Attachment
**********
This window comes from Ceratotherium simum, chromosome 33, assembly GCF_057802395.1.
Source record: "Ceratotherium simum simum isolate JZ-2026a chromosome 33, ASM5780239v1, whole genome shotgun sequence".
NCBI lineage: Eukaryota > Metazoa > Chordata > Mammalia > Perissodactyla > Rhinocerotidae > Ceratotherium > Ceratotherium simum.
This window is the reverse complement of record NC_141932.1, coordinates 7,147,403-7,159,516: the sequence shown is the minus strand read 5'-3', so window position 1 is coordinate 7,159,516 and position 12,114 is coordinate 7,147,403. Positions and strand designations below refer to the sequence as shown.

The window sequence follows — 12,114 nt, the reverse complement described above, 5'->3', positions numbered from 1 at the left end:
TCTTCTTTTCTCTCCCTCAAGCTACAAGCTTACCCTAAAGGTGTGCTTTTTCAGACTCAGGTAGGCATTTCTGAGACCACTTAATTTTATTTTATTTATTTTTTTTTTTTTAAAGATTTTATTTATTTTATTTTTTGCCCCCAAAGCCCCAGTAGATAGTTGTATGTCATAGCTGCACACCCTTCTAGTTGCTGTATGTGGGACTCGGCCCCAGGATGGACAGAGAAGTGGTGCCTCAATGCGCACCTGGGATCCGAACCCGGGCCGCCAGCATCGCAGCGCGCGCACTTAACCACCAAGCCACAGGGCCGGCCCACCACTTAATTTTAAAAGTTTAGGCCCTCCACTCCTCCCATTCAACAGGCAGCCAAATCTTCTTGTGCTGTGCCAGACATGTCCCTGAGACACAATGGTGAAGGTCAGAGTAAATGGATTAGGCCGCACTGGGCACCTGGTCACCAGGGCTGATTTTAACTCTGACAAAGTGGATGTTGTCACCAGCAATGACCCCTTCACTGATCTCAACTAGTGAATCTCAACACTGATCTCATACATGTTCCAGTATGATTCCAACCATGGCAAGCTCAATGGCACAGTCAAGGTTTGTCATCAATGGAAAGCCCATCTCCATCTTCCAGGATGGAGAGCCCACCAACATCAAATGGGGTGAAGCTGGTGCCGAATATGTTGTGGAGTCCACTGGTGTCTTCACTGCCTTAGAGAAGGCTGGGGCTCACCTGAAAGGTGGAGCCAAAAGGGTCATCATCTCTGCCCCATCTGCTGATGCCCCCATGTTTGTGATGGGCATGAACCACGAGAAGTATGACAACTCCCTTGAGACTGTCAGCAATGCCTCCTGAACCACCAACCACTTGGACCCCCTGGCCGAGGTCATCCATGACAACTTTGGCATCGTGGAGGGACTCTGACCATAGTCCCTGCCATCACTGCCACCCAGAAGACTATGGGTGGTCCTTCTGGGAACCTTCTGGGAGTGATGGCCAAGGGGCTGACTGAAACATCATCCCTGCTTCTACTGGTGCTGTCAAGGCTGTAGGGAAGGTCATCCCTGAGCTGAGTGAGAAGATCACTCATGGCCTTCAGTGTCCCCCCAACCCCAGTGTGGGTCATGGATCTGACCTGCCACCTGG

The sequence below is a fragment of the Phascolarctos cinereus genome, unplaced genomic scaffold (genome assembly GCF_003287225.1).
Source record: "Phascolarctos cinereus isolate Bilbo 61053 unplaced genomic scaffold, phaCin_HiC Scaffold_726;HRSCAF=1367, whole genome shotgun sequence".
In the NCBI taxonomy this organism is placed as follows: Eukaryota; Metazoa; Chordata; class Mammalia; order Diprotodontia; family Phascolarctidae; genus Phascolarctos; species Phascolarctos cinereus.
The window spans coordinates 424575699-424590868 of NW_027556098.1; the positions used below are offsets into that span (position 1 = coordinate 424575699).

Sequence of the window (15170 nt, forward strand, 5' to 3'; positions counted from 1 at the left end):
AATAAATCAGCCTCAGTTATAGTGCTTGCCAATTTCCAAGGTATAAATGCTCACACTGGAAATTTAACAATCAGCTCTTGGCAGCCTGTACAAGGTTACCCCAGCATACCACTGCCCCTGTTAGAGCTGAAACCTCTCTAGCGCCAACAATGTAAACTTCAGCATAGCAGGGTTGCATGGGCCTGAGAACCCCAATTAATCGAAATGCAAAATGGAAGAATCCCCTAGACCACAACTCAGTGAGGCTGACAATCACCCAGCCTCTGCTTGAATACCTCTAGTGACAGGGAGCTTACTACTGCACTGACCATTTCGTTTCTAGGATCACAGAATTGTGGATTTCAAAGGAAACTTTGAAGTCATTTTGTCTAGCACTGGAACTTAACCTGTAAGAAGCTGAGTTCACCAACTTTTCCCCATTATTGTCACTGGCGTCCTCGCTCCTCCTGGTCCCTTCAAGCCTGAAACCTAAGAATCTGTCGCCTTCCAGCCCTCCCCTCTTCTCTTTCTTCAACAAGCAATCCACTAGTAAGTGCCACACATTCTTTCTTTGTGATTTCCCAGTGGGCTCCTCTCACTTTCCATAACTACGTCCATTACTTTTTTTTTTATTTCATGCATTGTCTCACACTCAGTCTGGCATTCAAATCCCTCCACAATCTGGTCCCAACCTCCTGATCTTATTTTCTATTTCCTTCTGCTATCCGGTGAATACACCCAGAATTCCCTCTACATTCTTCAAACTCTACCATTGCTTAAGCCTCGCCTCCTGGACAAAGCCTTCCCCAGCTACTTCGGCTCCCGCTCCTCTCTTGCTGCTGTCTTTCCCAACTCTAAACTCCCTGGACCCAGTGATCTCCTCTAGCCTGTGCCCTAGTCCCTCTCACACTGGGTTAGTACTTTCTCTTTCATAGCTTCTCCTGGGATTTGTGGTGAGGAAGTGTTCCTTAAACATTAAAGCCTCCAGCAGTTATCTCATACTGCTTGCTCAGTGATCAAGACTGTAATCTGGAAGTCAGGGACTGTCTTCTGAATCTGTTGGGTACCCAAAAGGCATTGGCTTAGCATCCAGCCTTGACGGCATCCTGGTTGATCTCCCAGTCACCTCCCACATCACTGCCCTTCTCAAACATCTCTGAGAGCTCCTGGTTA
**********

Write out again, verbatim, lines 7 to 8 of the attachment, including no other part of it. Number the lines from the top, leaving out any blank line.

The sequence below is a fragment of the Phascolarctos cinereus genome, unplaced genomic scaffold (genome assembly GCF_003287225.1).
Source record: "Phascolarctos cinereus isolate Bilbo 61053 unplaced genomic scaffold, phaCin_HiC Scaffold_726;HRSCAF=1367, whole genome shotgun sequence".